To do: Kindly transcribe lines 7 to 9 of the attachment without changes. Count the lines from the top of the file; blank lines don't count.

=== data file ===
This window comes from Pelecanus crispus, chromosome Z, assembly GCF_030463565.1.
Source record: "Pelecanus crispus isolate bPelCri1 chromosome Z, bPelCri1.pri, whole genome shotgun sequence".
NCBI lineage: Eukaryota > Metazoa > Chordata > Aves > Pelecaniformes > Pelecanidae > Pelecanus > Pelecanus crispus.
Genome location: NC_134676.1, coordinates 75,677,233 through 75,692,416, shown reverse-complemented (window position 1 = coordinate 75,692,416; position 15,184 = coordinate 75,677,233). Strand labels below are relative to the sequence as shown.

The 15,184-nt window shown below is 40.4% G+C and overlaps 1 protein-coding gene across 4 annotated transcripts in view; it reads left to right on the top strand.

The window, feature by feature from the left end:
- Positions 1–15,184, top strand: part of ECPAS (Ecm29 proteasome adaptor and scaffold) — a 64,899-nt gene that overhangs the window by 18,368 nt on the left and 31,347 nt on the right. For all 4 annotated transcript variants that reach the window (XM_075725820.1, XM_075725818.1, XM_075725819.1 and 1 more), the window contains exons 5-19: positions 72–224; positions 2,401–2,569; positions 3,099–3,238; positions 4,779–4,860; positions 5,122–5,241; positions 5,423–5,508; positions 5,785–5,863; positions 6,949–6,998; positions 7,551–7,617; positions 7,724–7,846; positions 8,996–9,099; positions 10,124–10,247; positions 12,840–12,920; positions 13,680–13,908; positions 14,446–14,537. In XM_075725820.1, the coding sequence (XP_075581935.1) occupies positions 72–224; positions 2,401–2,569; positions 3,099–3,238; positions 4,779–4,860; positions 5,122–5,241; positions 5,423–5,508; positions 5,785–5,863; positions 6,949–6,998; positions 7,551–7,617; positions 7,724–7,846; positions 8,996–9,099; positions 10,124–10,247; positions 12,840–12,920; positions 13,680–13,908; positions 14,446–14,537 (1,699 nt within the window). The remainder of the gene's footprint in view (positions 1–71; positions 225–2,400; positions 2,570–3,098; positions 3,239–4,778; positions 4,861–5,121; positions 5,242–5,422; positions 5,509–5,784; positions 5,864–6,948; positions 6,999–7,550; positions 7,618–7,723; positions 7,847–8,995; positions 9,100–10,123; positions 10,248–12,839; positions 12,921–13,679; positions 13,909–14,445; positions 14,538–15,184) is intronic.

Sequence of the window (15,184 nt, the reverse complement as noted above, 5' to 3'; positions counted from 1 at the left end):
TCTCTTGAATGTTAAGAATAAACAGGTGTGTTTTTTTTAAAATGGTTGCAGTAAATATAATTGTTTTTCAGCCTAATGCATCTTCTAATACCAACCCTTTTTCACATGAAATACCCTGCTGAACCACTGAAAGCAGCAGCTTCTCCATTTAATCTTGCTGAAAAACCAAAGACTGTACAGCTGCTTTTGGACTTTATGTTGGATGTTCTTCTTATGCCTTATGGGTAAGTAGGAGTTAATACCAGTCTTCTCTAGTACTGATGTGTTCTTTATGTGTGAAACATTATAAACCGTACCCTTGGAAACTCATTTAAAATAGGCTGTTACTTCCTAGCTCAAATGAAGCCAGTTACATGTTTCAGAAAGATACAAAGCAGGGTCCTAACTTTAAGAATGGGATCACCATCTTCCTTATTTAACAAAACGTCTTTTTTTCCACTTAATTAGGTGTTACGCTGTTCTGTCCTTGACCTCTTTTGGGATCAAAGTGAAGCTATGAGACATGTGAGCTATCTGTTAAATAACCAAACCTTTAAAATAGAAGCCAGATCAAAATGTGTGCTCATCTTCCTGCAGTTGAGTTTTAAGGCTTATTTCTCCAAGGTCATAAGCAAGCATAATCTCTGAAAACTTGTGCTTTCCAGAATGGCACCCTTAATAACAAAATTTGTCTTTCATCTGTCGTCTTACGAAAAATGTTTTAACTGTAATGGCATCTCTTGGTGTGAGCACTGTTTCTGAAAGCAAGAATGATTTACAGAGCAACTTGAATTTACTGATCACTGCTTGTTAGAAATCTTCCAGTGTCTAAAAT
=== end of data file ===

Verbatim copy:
- Positions 1–15,184, top strand: part of ECPAS (Ecm29 proteasome adaptor and scaffold) — a 64,899-nt gene that overhangs the window by 18,368 nt on the left and 31,347 nt on the right. For all 4 annotated transcript variants that reach the window (XM_075725820.1, XM_075725818.1, XM_075725819.1 and 1 more), the window contains exons 5-19: positions 72–224; positions 2,401–2,569; positions 3,099–3,238; positions 4,779–4,860; positions 5,122–5,241; positions 5,423–5,508; positions 5,785–5,863; positions 6,949–6,998; positions 7,551–7,617; positions 7,724–7,846; positions 8,996–9,099; positions 10,124–10,247; positions 12,840–12,920; positions 13,680–13,908; positions 14,446–14,537. In XM_075725820.1, the coding sequence (XP_075581935.1) occupies positions 72–224; positions 2,401–2,569; positions 3,099–3,238; positions 4,779–4,860; positions 5,122–5,241; positions 5,423–5,508; positions 5,785–5,863; positions 6,949–6,998; positions 7,551–7,617; positions 7,724–7,846; positions 8,996–9,099; positions 10,124–10,247; positions 12,840–12,920; positions 13,680–13,908; positions 14,446–14,537 (1,699 nt within the window). The remainder of the gene's footprint in view (positions 1–71; positions 225–2,400; positions 2,570–3,098; positions 3,239–4,778; positions 4,861–5,121; positions 5,242–5,422; positions 5,509–5,784; positions 5,864–6,948; positions 6,999–7,550; positions 7,618–7,723; positions 7,847–8,995; positions 9,100–10,123; positions 10,248–12,839; positions 12,921–13,679; positions 13,909–14,445; positions 14,538–15,184) is intronic.

Sequence of the window (15,184 nt, the reverse complement as noted above, 5' to 3'; positions counted from 1 at the left end):
TCTCTTGAATGTTAAGAATAAACAGGTGTGTTTTTTTTAAAATGGTTGCAGTAAATATAATTGTTTTTCAGCCTAATGCATCTTCTAATACCAACCCTTTTTCACATGAAATACCCTGCTGAACCACTGAAAGCAGCAGCTTCTCCATTTAATCTTGCTGAAAAACCAAAGACTGTACAGCTGCTTTTGGACTTTATGTTGGATGTTCTTCTTATGCCTTATGGGTAAGTAGGAGTTAATACCAGTCTTCTCTAGTACTGATGTGTTCTTTATGTGTGAAACATTATAAACCGTACCCTTGGAAACTCATTTAAAATAGGCTGTTACTTCCTAGCTCAAATGAAGCCAGTTACATGTTTCAGAAAGATACAAAGCAGGGTCCTAACTTTAAGAATGGGATCACCATCTTCCTTATTTAACAAAACGTCTTTTTTTCCACTTAATTAGGTGTTACGCTGTTCTGTCCTTGACCTCTTTTGGGATCAAAGTGAAGCTATGAGACATGTGAGCTATCTGTTAAATAACCAAACCTTTAAAATAGAAGCCAGATCAAAATGTGTGCTCATCTTCCTGCAGTTGAGTTTTAAGGCTTATTTCTCCAAGGTCATAAGCAAGCATAATCTCTGAAAACTTGTGCTTTCCAGAATGGCACCCTTAATAACAAAATTTGTCTTTCATCTGTCGTCTTACGAAAAATGTTTTAACTGTAATGGCATCTCTTGGTGTGAGCACTGTTTCTGAAAGCAAGAATGATTTACAGAGCAACTTGAATTTACTGATCACTGCTTGTTAGAAATCTTCCAGTGTCTAAAAT